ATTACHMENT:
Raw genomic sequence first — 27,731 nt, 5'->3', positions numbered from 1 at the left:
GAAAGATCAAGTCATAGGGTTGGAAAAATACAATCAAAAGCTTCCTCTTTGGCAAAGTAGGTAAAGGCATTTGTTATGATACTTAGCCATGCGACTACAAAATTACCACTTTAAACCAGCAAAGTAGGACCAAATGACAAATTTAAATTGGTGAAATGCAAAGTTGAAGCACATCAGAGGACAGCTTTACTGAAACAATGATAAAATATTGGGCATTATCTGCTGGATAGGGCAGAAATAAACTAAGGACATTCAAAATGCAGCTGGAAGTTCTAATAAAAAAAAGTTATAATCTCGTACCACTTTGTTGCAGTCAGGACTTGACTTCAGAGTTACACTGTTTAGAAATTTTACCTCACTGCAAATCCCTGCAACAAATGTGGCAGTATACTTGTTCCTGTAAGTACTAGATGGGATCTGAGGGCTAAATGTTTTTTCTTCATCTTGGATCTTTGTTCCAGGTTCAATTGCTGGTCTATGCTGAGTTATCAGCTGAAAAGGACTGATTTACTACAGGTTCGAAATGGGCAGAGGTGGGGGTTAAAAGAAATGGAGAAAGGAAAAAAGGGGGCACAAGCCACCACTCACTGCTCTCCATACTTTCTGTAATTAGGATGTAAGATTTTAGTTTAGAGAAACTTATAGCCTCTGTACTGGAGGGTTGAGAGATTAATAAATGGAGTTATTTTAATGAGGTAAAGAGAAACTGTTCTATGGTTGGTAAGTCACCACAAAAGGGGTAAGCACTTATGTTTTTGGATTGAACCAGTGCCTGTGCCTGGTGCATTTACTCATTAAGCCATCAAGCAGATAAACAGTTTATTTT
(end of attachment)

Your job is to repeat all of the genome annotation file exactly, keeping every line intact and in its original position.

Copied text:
Raw genomic sequence first — 27,731 nt, 5'->3', positions numbered from 1 at the left:
GAAAGATCAAGTCATAGGGTTGGAAAAATACAATCAAAAGCTTCCTCTTTGGCAAAGTAGGTAAAGGCATTTGTTATGATACTTAGCCATGCGACTACAAAATTACCACTTTAAACCAGCAAAGTAGGACCAAATGACAAATTTAAATTGGTGAAATGCAAAGTTGAAGCACATCAGAGGACAGCTTTACTGAAACAATGATAAAATATTGGGCATTATCTGCTGGATAGGGCAGAAATAAACTAAGGACATTCAAAATGCAGCTGGAAGTTCTAATAAAAAAAAGTTATAATCTCGTACCACTTTGTTGCAGTCAGGACTTGACTTCAGAGTTACACTGTTTAGAAATTTTACCTCACTGCAAATCCCTGCAACAAATGTGGCAGTATACTTGTTCCTGTAAGTACTAGATGGGATCTGAGGGCTAAATGTTTTTTCTTCATCTTGGATCTTTGTTCCAGGTTCAATTGCTGGTCTATGCTGAGTTATCAGCTGAAAAGGACTGATTTACTACAGGTTCGAAATGGGCAGAGGTGGGGGTTAAAAGAAATGGAGAAAGGAAAAAAGGGGGCACAAGCCACCACTCACTGCTCTCCATACTTTCTGTAATTAGGATGTAAGATTTTAGTTTAGAGAAACTTATAGCCTCTGTACTGGAGGGTTGAGAGATTAATAAATGGAGTTATTTTAATGAGGTAAAGAGAAACTGTTCTATGGTTGGTAAGTCACCACAAAAGGGGTAAGCACTTATGTTTTTGGATTGAACCAGTGCCTGTGCCTGGTGCATTTACTCATTAAGCCATCAAGCAGATAAACAGTTTATTTT